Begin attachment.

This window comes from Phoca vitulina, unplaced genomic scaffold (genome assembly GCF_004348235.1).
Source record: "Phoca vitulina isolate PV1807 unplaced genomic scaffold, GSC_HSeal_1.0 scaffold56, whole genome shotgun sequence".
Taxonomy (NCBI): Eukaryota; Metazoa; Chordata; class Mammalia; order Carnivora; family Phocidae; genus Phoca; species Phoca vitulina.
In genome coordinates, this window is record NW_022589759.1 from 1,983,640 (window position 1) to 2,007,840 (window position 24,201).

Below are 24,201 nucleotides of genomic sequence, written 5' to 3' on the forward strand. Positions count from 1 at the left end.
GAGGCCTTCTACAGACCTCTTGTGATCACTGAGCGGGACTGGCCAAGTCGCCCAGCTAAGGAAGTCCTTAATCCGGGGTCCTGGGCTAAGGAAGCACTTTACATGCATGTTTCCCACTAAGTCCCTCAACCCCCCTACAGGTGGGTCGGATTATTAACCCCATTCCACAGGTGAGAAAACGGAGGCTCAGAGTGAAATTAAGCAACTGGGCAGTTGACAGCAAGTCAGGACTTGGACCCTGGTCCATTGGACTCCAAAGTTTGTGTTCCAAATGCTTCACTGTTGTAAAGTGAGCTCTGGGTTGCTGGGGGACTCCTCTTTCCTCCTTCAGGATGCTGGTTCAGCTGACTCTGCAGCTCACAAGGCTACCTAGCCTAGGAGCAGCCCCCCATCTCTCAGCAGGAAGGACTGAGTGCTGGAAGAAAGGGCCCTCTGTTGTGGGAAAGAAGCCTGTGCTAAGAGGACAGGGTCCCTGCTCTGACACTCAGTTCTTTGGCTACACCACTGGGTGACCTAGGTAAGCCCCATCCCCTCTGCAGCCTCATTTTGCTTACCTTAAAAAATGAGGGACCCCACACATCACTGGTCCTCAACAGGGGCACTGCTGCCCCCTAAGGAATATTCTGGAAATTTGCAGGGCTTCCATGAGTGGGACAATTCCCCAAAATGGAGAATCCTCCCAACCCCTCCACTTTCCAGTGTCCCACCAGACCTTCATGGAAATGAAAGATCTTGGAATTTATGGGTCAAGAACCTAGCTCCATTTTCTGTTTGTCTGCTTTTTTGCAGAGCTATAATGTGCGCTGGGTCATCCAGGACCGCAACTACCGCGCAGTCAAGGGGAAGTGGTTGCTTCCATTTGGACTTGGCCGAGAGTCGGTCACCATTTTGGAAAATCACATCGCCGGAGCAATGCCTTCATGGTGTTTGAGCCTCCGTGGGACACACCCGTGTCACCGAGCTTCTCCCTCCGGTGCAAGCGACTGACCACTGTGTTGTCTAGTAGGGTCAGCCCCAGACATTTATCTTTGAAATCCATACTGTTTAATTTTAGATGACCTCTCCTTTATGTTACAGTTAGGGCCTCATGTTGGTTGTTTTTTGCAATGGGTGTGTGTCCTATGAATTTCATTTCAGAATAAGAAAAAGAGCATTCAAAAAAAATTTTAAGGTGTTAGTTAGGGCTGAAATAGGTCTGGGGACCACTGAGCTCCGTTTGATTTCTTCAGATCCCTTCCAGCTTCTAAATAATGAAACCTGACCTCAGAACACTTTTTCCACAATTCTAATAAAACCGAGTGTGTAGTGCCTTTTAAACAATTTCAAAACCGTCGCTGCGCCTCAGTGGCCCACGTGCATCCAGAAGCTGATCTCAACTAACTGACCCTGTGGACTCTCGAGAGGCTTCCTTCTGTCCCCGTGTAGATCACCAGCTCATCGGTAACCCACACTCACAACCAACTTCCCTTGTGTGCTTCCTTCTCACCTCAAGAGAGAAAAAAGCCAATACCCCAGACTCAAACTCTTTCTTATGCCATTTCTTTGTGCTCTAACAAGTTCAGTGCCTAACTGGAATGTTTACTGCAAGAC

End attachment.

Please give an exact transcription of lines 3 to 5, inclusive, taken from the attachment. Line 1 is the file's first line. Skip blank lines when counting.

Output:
Taxonomy (NCBI): Eukaryota; Metazoa; Chordata; class Mammalia; order Carnivora; family Phocidae; genus Phoca; species Phoca vitulina.
In genome coordinates, this window is record NW_022589759.1 from 1,983,640 (window position 1) to 2,007,840 (window position 24,201).

Below are 24,201 nucleotides of genomic sequence, written 5' to 3' on the forward strand. Positions count from 1 at the left end.